Known for crimes in many countries my weeds name was: Small-flowered Mallow (Malva parviflora L.) belonging to the Malvaceae family, and going by many other names: Mallows, Marshmallow, Ringleaf Marshmallow, Whorled Mallow, and Whorlflower Mallow. Described as an erect or sprawling, annual or biennial herb to 1.5 metres with round lobed leaves, heart shaped cotyledons, small, 5-petalled white or pink flowers that swell into 4-10 mm fruits that look like tiny pumpkins.

Now that I had its name, the next step was to conduct a bit of research. Majority of online resources seemed to indicate that mallow enjoyed highly fertile soil. But like all the gardening research I do, why does it never turn out black and white? A few sources contradicted each other with claims ranging from wet to dry soil and cultivated to compacted soil. Like with all research it is important to compare what you read to your own experiences and observations. I have often seen mallow growing in my driveway, seeming it is gravel and highly compacted it seems to indicate it likes nutrient deficient, dry, and compact soil. I recently even saw it growing on gravelled road sides and walking trails. And growing in dry compacted soil does seem to make sense to it having a very deep tap root.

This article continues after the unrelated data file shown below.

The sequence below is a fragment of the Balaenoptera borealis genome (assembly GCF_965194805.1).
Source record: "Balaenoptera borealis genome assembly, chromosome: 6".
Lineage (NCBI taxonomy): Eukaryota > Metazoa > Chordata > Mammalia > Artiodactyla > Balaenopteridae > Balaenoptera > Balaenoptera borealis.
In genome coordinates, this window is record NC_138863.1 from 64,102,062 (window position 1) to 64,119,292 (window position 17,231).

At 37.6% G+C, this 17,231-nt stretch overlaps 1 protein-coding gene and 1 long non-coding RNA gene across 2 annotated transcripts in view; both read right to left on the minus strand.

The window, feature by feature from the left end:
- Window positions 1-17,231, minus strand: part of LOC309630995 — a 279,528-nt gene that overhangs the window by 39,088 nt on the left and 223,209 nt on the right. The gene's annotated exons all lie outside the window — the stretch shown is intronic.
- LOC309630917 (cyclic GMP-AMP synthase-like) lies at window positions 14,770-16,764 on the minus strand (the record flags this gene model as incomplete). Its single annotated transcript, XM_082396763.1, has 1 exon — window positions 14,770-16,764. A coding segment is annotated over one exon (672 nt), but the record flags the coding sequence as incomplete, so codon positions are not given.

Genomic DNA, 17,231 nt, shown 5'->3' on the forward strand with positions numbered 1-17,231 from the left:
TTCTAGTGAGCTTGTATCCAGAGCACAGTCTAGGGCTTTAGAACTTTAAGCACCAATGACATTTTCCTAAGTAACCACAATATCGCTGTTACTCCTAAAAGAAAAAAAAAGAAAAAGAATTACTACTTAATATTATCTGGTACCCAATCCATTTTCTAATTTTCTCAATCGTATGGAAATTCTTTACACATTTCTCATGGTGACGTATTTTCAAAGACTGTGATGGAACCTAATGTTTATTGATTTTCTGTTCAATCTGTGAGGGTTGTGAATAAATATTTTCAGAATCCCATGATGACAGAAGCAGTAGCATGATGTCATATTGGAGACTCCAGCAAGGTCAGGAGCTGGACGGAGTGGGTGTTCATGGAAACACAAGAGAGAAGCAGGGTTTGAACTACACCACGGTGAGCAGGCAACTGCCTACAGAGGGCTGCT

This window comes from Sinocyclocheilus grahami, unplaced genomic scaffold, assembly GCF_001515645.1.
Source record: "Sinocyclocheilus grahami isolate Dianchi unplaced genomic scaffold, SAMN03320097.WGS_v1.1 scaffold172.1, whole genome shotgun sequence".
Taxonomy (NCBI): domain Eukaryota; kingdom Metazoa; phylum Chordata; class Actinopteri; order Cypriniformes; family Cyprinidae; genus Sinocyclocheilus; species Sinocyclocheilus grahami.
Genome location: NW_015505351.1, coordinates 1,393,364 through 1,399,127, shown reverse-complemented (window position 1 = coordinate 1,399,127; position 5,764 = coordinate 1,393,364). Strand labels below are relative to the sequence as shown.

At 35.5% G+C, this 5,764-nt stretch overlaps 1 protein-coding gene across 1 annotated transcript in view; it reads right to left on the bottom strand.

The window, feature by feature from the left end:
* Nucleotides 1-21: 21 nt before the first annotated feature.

Turning back to the vegetable garden has me observing something quite different and very interesting: the mellow is only present in one isolated garden bed. So that got me thinking about what is different about this bed. Well… it is on the same irrigation system getting the same amount of water as all the other beds, it gets about the same amount of light, is on the same slope, and is prepared using the same method as the others. The only things different I can think of is that it has been recently cultivated by the chickens, and I added, as an experiment, two bags of commercial composted cow poo. This would concur with the majority of references claiming it thrives in rich fertile soil. And such a conclusion about my garden I am more than happy to accept.

There is also the other possibility that the mallow seeds were eaten by cows, and end up here in my garden. I do question whether this would be possible though. I would have thought commercial composting to be quite intense - killing off all seeds. But I am also open to accept that the soil is becoming compacted, or maybe I am over watering, or not enough.